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Powdercoating looks great, but if it chips, how do you fix it? That's the advantage of paint. Just sand the affected area and repaint.

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Old July 9th, 2009, 06:27 PM   #12
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What brand of undercoating did you use? Also, I assume you shot a coat of primer on it first, right?

Thanks
yes. i primered it then just used the rattle can of Mar Hyde rubberized undercoat. wal mart did carry it. i need some for the car i am doing but they quit carrying it around my area. i may go with the dupli color brand on the car that i am doing. if you go with this, i can't remember how much it took but think it will be at least 12 cans for the frame and bottom side of the floor boards / rear wheel wells.
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Old July 9th, 2009, 06:34 PM   #13
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While this is hearsay, and could be bs, I've heard some issues with powdercoating and many restorers are moving away from it. Apparently there's been some problems with the coating cracking and flaking away. Perhaps this is from the frame flexing from torque?

In any event, that's just what I've heard. Not sure how true it is, but might be worth investigating a bit before spending the $.
if the powder coater did not prep it correctly or heated it to the wrong temp it will chip and after it chips it will flake off. every color of powder coat has a differant temp that it has to be baked at. and yes if it does crack or chip all you can do is paint the spots. it is unlikely that a shop with that big of an oven would be that careless to not prep it correct but you wont know till you have it back together and drive it. then it is to late to redo it.
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Old July 9th, 2009, 06:43 PM   #14
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just letting everyone know

this may be obvious to most people but some of my 4 wheeler customers did not know that the frame has to be totally bare and sandblasted to powder coat them. it can not be together and can't have any rubber or grease of any kind on it. if everything is done proper it is by far the best way to go but is much more expensive. most of the time you get what you pay for but there is a place in Indianapolis Indiana that is the best i have seen and the cheapest i have seen. i do not know what they charge for a car frame but the 4 wheelers i have had done were great and priced right.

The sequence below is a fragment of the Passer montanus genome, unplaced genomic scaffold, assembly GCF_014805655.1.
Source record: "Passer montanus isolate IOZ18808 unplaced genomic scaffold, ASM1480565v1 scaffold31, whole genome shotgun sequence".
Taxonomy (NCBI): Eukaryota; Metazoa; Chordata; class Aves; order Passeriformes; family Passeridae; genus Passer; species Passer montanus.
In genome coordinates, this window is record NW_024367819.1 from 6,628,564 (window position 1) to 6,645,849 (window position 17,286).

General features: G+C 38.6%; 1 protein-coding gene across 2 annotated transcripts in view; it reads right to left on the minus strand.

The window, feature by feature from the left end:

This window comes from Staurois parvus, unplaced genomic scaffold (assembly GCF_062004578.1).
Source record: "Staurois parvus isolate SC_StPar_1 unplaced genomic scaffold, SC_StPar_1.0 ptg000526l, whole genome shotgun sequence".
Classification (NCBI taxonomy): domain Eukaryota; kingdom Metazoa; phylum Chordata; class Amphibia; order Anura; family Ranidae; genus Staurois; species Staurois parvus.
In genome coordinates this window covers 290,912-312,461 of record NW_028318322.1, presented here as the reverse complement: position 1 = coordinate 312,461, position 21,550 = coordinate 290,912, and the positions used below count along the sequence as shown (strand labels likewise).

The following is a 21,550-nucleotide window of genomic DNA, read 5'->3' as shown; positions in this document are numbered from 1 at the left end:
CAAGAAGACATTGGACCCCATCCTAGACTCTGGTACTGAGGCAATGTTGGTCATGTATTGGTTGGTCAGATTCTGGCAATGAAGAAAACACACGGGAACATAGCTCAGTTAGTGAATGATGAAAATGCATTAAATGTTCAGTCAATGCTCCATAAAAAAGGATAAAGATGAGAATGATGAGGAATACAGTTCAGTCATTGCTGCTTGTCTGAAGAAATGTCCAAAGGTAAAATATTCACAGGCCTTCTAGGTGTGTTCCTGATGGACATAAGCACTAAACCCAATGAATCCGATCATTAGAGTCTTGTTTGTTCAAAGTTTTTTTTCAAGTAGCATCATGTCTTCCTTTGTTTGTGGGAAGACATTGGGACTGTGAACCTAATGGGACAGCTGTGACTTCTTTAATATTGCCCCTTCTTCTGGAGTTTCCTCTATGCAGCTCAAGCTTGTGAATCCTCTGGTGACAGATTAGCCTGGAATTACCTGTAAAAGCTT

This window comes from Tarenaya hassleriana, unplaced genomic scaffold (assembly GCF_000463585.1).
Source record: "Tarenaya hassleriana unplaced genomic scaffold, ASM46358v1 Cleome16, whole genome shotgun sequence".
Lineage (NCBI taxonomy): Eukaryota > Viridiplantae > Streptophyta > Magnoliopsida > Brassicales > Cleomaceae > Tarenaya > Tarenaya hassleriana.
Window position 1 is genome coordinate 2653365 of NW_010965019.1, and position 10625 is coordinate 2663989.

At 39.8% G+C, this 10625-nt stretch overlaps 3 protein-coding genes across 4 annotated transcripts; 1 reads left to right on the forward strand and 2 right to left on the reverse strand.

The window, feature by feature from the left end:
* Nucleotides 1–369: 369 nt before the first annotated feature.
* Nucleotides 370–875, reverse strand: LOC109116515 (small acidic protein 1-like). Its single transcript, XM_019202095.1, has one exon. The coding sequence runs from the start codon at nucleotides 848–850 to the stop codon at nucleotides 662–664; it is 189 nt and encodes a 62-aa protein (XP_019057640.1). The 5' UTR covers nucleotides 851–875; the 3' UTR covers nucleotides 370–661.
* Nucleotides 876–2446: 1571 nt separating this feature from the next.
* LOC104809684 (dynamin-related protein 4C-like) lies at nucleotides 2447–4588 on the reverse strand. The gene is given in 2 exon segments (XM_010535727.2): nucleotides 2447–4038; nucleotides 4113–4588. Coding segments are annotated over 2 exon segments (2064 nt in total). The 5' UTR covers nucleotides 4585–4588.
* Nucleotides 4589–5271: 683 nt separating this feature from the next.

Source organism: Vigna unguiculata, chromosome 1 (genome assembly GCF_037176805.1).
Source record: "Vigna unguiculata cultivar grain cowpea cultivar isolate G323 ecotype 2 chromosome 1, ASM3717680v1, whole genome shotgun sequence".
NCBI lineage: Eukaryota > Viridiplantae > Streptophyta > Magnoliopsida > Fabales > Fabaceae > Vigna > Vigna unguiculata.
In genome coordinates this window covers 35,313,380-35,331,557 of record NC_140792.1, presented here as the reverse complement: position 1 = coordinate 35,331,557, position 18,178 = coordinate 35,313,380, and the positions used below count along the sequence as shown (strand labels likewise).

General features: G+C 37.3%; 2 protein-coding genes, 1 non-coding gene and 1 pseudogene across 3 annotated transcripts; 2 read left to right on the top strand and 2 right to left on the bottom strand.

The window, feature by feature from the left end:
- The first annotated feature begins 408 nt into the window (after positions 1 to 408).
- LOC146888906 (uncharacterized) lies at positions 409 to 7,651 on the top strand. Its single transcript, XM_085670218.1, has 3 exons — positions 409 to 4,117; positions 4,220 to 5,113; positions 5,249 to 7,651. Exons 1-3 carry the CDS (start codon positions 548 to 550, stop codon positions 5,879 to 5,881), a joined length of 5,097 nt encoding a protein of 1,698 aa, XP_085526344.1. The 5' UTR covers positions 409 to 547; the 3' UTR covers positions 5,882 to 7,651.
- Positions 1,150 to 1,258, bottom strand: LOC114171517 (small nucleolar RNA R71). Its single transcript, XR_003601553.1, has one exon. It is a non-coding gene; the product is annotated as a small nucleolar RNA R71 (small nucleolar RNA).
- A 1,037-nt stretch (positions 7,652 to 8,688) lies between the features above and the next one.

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Old July 10th, 2009, 03:38 AM   #15
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I had the frame powder coated on my convert six or so years ago and it has a couple of chips in it and it has not been on the road yet!! Just touched it up with paint...a '57 98 convert was on E-bay last year and they claimed that the frame had been galvanized...so, if it was hot dipped then that means every nook and cranny would be cooked and coated with zinc! (840F) cha cha cha...then paint it the colour of your choice I hadn't thought of that before... If you go through the trouble of stripping the frame with the body off then it should be worth the extra bucks..
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Old July 10th, 2009, 04:55 AM   #16
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I guess this would not apply to the frame since most of the mounting hardware is larger diameter and tolerances aren't that great but what about this? Doesn't powder coating decrease the inner diameter of smaller gauge holes and possibly obstruct insertion of hardware? And, what do you do about threaded holes like on heads/blocks and possibly captive nuts in the frame (not sure about that though, depends upon application)? I have had trouble even with paint in this respect but of course paint is much softer and easier to remove.
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Old July 10th, 2009, 05:20 AM   #17
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I would go with the POR 15. I had a set of valve covers on my 394 powder coated. They looked good but after a few years they started to chip around the PCV valve hole and where the gasket mated against the valve cover and the head.